Here’s what you should do.

Number one, start an ideas brainstorm.

The goal of this ideas brainstorm is to come up with as many directions of possible career paths that you can think of. Now, I’ve done a whole video about this. It’s this one right here. So I recommend you go watch it after you finished watching this one.

Once you’ve done the ideas brainstorm, then two, what you need to do is pick two or three, and start exploring these.

Now the goal of this exploration phase is to find out how people make a living in this field of work.

And I really want you to try to approach this from a beginner’s mind, and put any assumptions that you have on the side.

So, speak to as many people as you can, who work in this field of work, and ask them as many questions as you can.

Now, you can start by asking them things like: do people tend to be employed? Do they tend to be self-employed freelance, do contracting work. And then if they do tend to work for themselves, how do they make that work? What do they do? What do they do? Right? The most successful ones, what do they do? What does their business model look like?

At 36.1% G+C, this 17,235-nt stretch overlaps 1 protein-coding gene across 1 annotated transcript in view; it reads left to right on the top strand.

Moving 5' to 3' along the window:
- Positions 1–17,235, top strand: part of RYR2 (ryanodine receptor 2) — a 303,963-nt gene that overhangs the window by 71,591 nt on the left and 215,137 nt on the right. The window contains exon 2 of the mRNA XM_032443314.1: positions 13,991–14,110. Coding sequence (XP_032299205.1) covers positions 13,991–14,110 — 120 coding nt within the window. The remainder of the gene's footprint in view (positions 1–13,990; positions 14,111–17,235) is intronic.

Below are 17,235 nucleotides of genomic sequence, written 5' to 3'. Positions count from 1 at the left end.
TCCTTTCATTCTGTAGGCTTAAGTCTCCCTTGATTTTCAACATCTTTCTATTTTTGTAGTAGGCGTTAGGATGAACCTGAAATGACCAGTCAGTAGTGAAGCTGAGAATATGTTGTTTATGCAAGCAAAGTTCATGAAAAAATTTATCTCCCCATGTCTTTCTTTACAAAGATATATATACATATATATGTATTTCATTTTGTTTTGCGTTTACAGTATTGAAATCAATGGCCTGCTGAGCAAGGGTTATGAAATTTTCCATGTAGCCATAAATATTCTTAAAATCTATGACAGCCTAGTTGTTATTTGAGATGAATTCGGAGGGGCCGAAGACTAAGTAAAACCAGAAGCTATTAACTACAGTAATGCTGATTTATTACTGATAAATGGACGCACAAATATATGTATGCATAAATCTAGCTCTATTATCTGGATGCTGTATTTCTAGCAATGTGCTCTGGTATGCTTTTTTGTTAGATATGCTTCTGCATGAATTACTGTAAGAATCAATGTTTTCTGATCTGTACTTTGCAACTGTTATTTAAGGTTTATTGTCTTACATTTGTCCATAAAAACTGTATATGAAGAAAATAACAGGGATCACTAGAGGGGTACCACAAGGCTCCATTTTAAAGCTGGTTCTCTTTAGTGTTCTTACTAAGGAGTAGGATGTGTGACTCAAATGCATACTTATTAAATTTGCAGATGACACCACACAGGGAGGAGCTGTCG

If you are not interested in working for yourself, but you want to work for a company, then try to figure out what the major players and major companies are, who are operating in this field, and what types of jobs or roles they tend to offer.

Do they have a lot of jobs or roles in tech, in marketing, in PR?

You try to figure out where they employ most of their people, where they job opportunities are.

So, a great example that I want to give here is someone that I used to work with. She was very interested in meditation. And so the first thing that popped to mind was Headspace, the meditation app.

She thought, “oh, it’d be so great to work for them”. And as she started speaking to a person who was working at Headspace, she actually found out that Headspace employs a lot of people in the tech side, which wasn’t what she wanted to do. So she then realised that “hmm, I might be interested in meditation and providing meditation services, become meditation teacher, doing something without doing something with mindfulness, mindfulness at work, but Headspace is not necessarily the way to go. It’s not necessarily the direction to move in”.